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Solovki: A Gulag Legacy Lies Amid Peace and Quiet

About a 150 kilometers south of the Arctic Circle lie the Solovetsky Islands. The islands, also called Solovki, are famous throughout Russia for their stark beauty, but they are also known for a Russian Orthodox monastery that was begun in the early 15th century. During Soviet times, the monastery was converted into one the first labor camps in the Soviet Union.

This monastery at Solovki dates back to 1429, when two Russian Orthodox monks looking for solitude rowed to the main island in the Solovki archipelago.

They built a small wooden monastery that was expanded by succeeding generations of monks.

Oleg Volkov is the deputy director of the local museum on Solovki, as the main island is known. Pointing to the tall ceilings of the main church, he said when it was finished in the 16th century it was the largest in all of Russia.

"Even the cathedrals of Moscow Kremlin were not so huge. It is about 50 meters high. And the walls are more than five meters thick here," he said.

For centuries, those walls were adorned with brilliantly colored religious icons and frescoes. But during the Soviet years the cathedral was transformed from a place of worship to a place of punishment. The icons were torn down, the frescoes were painted over, and the windows barred.

The monastery in Solovki became part of the Soviet Gulag, a vast network of concentration camps in which millions of people, ordinary criminals as well as political prisoners, lived - and died - under the most brutal conditions.

Solovki, however, didn't last as long as many other Soviet camps. The authorities closed it in 1939, not as an act of mercy but to save money. The camp's isolation made it too expensive to maintain. It is estimated that during its years of operation, from the early 1920s to 1939 Solovki housed a total of 100,000 people; about half of them died in the prison.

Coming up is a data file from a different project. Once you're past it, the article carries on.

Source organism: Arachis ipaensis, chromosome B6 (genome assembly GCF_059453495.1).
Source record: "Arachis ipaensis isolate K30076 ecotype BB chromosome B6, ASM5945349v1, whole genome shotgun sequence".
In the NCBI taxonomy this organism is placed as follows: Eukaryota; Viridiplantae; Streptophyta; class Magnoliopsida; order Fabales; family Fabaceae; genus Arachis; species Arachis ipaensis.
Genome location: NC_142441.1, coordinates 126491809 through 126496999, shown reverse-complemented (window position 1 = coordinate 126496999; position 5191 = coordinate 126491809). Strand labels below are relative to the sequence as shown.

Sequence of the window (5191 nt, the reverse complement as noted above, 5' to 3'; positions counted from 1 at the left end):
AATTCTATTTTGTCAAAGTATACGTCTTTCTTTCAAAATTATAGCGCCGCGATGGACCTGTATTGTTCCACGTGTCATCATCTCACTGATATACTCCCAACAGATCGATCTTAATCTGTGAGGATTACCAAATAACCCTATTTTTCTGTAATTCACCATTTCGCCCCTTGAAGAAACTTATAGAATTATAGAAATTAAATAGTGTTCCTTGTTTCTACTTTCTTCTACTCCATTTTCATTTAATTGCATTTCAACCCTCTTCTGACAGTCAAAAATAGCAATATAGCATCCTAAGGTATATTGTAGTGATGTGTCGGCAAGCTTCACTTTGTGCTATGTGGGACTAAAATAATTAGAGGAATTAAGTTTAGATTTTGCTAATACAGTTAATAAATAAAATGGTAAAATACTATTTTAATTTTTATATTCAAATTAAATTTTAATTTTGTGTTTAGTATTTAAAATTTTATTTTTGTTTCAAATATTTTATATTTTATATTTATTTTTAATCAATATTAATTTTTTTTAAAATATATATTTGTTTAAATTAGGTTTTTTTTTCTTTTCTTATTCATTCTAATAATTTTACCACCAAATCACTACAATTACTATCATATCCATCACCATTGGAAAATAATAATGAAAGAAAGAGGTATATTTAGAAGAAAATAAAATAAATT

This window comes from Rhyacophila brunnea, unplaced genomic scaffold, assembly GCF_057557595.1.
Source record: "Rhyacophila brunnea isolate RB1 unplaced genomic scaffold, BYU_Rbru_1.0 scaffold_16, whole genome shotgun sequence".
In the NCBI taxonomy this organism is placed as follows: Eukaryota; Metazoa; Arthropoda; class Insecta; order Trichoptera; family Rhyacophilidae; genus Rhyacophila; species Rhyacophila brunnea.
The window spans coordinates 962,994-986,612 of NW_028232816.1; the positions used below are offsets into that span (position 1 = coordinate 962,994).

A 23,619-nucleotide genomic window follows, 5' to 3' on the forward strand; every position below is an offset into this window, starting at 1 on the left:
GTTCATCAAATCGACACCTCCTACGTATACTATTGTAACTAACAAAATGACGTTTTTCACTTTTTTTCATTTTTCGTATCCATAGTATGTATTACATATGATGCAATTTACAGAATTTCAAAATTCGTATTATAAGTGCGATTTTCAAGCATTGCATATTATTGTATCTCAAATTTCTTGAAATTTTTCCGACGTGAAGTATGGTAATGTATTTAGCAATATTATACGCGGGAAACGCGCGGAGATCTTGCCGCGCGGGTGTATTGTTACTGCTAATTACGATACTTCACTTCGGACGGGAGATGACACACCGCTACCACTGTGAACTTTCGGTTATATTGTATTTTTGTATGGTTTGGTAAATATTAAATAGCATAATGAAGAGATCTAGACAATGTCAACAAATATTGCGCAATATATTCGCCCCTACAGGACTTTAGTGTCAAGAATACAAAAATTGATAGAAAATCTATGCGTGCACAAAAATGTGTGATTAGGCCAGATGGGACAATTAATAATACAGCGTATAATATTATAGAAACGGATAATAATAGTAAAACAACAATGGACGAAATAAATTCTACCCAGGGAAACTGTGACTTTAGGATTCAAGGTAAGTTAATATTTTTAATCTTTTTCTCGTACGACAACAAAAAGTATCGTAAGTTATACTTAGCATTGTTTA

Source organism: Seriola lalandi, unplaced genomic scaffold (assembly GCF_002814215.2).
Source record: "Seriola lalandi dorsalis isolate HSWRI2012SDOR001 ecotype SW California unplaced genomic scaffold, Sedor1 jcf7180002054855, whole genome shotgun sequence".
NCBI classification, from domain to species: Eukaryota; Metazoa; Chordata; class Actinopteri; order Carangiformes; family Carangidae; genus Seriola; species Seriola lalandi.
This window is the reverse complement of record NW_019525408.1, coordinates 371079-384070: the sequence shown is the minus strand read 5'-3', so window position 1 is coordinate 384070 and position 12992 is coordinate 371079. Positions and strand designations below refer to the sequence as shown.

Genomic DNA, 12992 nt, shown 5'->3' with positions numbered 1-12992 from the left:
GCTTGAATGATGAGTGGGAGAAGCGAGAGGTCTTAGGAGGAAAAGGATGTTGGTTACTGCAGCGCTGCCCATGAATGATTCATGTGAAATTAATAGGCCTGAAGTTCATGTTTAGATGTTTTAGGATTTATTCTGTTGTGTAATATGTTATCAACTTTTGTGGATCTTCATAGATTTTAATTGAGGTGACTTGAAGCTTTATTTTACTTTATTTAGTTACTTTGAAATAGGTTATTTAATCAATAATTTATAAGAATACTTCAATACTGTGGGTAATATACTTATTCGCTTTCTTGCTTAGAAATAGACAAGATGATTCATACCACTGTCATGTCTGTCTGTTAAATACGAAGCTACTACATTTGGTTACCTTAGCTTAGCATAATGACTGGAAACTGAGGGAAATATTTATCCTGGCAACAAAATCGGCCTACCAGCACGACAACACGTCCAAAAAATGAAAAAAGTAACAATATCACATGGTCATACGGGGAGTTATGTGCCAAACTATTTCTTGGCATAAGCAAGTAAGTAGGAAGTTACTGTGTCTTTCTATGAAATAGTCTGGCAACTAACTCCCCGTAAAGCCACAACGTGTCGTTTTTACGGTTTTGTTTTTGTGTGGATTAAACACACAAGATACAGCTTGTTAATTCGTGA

All the people on the island today moved here after the Gulag was closed. It has a year-round population of about 950 people. They are attracted by the same qualities that brought the two Orthodox monks to the island almost 600 years ago. Peace and quiet, two things Solovki has in abundance.

There is only one kilometer of paved road on the whole island, which makes life fairly easy for Solovki's lone traffic cop. In the winter, his job is even easier, as heavy snows make driving all but impossible.

During the winter, with temperatures usually around 20 or 30 degrees below freezing, Solovki is frozen shut. The only way on or off the island is by plane, which is also the only way food and other supplies can get to Solovki. Because of this, most products for sale are almost twice as expensive as on the mainland. The islanders pay a price for their isolation.

Alexander Kostin, 73, pours a cup of tea for a visitor. He came here in 1969 with his wife under a Soviet program that gave people financial incentives to move to isolated areas in northern Russia.

Mr. Kostin eagerly shows visitors pictures of his children and the house the family built in the countryside. But none of his children, now long grown, live here anymore. And he and his wife are thinking of leaving as well because it's so expensive. Just flying to the nearest mainland hospital in Arkhangelsk costs almost as much as Mr. Kostin's monthly pension.

"They pay us pensions that are small compared to Soviet times. The prices went up thousands of times. So that's how we live. We fish. We grow vegetables, mostly potatoes. Nature supports us," he said.

But for other people, living so close to nature is one of the big attractions of Solovki. Twenty-nine-year-old Lyudmilla Kamkina used to visit the island every summer and recently decided to move here. She likes its small-town atmosphere, the fact that she knows all her neighbors. For Ms. Kamkina, the island is a special place.

"People here feel better. When you come here, even if you just walk along the seashore, you can breathe with full lungs. You breath in and then you feel satisfaction that you're close to nature. You come together with the sea. The smell of seawater. Seaweed," she said.

It is that special quality Ms. Kamkina described, that drew the monks to Solovki centuries ago. And some of that special quality still remains.